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What are the differences among Warren Truss, Howe Truss and Pratt Truss?

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A truss is a simple structure whose members are subject to axial compression and tension only and but not bending moment. The most common truss types are Warren truss, Pratt truss and Howe truss.

Warren truss contains a series of isosceles triangles or equilateral triangles. To increase the span length of the truss bridge, verticals are added for Warren Truss.

Pratt truss is characterized by having its diagonal members (except the end diagonals) slanted down towards the middle of the bridge span. Under such structural arrangement, when subject to external loads tension is induced in diagonal members while the vertical members tackle compressive forces. Hence, thinner and lighter steel or iron can be used as materials for diagonal members so that a more efficient structure can be enhanced.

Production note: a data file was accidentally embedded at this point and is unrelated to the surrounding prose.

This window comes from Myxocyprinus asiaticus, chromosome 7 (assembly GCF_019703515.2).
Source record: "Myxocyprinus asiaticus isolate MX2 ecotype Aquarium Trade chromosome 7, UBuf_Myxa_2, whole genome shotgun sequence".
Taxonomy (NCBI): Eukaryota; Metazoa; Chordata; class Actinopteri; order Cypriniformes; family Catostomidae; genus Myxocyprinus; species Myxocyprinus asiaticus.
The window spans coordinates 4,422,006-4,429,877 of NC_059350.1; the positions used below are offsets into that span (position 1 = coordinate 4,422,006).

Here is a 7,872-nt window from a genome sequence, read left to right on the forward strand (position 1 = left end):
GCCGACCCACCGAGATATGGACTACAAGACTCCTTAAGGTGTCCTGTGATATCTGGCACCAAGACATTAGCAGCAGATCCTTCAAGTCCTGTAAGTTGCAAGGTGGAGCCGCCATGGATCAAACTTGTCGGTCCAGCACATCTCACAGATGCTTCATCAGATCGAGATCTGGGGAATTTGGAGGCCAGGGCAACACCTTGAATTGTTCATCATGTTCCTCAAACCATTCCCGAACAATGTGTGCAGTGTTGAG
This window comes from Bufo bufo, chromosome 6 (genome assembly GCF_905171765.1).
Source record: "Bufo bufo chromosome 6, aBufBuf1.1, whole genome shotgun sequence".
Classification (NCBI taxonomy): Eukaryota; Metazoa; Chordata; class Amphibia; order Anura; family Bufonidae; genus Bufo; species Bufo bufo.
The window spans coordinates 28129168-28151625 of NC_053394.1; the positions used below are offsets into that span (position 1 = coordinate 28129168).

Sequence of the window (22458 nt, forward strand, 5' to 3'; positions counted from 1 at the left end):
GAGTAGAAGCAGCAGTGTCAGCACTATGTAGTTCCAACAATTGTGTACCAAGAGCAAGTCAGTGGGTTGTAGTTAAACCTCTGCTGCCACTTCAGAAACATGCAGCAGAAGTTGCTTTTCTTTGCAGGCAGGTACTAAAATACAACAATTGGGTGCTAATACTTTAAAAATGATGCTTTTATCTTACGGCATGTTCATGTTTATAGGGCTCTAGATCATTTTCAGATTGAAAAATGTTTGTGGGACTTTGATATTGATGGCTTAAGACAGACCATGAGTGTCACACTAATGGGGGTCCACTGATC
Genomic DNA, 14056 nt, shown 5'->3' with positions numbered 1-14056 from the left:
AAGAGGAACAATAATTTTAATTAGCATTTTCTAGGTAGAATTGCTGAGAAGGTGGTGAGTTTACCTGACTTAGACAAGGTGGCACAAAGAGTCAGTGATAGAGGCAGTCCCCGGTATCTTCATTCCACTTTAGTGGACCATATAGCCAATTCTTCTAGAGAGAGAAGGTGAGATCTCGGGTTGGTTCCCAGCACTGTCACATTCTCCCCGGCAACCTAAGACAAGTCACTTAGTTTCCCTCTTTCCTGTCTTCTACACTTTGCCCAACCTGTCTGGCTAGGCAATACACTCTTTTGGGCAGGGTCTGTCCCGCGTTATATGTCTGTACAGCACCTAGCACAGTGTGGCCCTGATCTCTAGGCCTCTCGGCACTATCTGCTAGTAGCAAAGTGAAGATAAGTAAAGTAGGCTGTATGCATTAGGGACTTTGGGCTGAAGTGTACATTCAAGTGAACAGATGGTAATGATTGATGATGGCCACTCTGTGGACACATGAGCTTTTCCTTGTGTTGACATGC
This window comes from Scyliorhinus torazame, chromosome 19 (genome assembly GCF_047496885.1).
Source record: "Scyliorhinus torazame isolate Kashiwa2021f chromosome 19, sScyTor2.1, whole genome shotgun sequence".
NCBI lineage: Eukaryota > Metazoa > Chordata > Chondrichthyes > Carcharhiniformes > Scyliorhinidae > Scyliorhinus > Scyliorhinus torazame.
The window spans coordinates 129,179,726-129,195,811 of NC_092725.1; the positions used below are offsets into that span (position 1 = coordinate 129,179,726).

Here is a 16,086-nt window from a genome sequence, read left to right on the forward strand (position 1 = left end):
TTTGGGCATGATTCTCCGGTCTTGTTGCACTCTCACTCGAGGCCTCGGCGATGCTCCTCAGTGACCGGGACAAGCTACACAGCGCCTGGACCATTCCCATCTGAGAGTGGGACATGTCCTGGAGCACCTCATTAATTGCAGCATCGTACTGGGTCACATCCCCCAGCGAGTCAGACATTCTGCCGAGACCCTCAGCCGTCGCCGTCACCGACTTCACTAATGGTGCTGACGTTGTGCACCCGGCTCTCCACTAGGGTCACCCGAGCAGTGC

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The design of Howe truss is the opposite to that of Pratt truss in which the diagonal members are slanted in the direction opposite to that of Pratt truss (i.e. slanting away from the middle of bridge span) and as such compressive forces are generated in diagonal members. Hence, it is not economical to use steel members to handle compressive force.

Howe Truss, Warren Truss and Pratt Truss

This question is taken from book named – A Self Learning Manual – Mastering Different Fields of Civil Engineering Works (VC-Q-A-Method) by Vincent T. H. CHU.

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